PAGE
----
lsr.b	#5,d5
	addq.w	#1,d5				// offset = (b >> 5) + 1
	bra.s	_copy
 
	// marker3 - "Short copy"
_marker3:
	cmp.l	a2,a0
	bcc.s	_fail
	moveq	#0,d5
	move.b	(a0)+,d5
	beq.s	_literal			// Single occurance of the marker symbol (rare)
	move.l	d5,d6
	lsr.b	#6,d6
	addq.w	#2,d6				// length-1 = (b >> 6) + 2
	and.b	#0x3f,d5
	addq.w	#8,d5				// offset = (b & 0x3f) + 8
	bra.s	_copy
 
	// marker2 - "Medium copy"
_marker2:
	cmp.l	a2,a0
	bcc.s	_fail
	moveq	#0,d5
	move.b	(a0)+,d5
	beq.s	_literal			// Single occurance of the marker symbol (rare)
	cmp.l	a2,a0
	bcc.s	_fail
	move.l	d5,d6
	and.b	#0x1f,d6
	move.b	(a5,d6.w),d6		// length-1 = _LZG_LENGTH_DECODE_LUT[b & 0x1f]
	lsl.w	#3,d5
	move.b	(a0)+,d5
	addq.w	#8,d5				// offset = (((b & 0xe0) << 3) | b2) + 8
	bra.s	_copy
 
	// marker1 - "Distant copy"
_marker1:
	cmp.l	a2,a0
	bcc.s	_fail
	moveq	#0,d5
	move.b	(a0)+,d5
	beq.s	_literal			// Single occurance of the marker symbol (rare)
	lea		1(a0),a4
	cmp.l	a2,a4
	bcc.s	_fail
	move.l	d5,d6
	and.b	#0x1f,d6
	move.b	(a5,d6.w),d6		// length-1 = _LZG_LENGTH_DECODE_LUT[b & 0x1f]
	lsr.w	#5,d5
	swap	d5
	move.b	(a0)+,d5
	lsl.w	#8,d5
	move.b	(a0)+,d5
	add.l	d0,d5				// offset = (((b & 0xe0) << 11) | (b2 << 8) | (*src++)) + 2056
 
	// Copy corresponding data from history window
	// d5 = offset
	// d6 = length-1
_copy:
	lea		(a1,d6.l),a4
	cmp.l	a3,a4
	bcc	_fail
 
	move.l	a1,a4
	sub.l	d5,a4
 
	cmp.l	a6,a4
	bcs	_fail
 
_loop1:	move.b	(a4)+,(a1)+
	dbf	d6,_loop1
 
	cmp.l	a2,a0
	bcs	_mainloop
	bra	_done
michaelengel

Posts: 4
Registered: 1/19/15
Re: Help optimize some 68020/30 assembly code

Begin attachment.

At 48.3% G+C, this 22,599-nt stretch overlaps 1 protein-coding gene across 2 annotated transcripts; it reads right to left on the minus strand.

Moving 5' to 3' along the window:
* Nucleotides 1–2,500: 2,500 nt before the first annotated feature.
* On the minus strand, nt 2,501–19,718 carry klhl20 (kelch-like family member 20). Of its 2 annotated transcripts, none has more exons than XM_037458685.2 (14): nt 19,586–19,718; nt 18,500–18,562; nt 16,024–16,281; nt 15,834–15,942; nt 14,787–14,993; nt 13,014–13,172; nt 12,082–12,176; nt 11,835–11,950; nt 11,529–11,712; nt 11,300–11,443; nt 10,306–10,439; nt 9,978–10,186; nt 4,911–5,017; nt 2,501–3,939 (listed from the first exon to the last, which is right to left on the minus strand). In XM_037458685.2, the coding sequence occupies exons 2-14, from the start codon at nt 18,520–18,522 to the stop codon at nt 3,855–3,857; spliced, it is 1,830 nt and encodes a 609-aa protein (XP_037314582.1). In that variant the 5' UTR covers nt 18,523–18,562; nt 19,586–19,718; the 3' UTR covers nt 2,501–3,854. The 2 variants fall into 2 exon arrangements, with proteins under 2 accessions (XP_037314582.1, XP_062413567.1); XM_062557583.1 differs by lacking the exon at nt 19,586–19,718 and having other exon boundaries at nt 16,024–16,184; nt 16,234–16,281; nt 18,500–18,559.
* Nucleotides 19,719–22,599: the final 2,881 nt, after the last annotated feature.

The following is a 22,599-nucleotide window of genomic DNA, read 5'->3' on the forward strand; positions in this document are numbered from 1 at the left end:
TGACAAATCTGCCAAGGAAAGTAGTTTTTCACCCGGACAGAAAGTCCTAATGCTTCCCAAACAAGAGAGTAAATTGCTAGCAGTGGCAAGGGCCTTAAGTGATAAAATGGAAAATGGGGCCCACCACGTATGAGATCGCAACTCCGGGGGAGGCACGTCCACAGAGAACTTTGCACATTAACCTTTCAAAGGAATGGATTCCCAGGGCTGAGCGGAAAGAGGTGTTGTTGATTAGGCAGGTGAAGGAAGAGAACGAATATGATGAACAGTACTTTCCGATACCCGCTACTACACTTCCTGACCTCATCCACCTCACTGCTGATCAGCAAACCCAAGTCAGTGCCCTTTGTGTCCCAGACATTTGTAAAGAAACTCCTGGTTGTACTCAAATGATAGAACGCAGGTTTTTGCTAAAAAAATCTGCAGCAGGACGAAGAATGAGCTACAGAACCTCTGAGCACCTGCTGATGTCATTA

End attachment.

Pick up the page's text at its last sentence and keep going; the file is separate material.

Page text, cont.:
Posted: May 23, 2016 10:02 AM   in response to: bigmessowires in response to: bigmessowires
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I haven't played with the code yet, but a quick glance makes me wonder if some of the bytewise move instructions (move.b), especially the one in _loop1, could be optimized by using move.l instructions instead (thus reducing the number of loop iterations and memory accesses by 75%). This would require the amount of data to be copied to be a multiple of 4 or one would have to add special handling for padding.
michaelengel

Posts: 4
Registered: 1/19/15
Re: Help optimize some 68020/30 assembly code
Posted: May 23, 2016 10:42 AM   in response to: michaelengel in response to: michaelengel
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Ah, I didn't see the discussion on your blog before I posted. Interesting stuff...
fraveydank

Posts: 73
Registered: 4/23/15
Re: Help optimize some 68020/30 assembly code
Posted: Aug 2, 2016 8:48 AM   in response to: michaelengel in response to: michaelengel
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Not that I'm encouraging you to start from scratch, but have you considered LZ4 instead? It has a reputation for being extremely fast while still being fairly efficient (it's often used for ZFS filesystem compression, among others). The algorithm was written specifically to be small and fast.

There's a 65C816 implementation with good commentary here: http://www.brutaldeluxe.fr/products/crossdevtools/lz4/index.html Obviously 65c816 doesn't translate directly to 68k, but it is at least a 16-bit machine with limited resources.

Message was edited by: fraveydank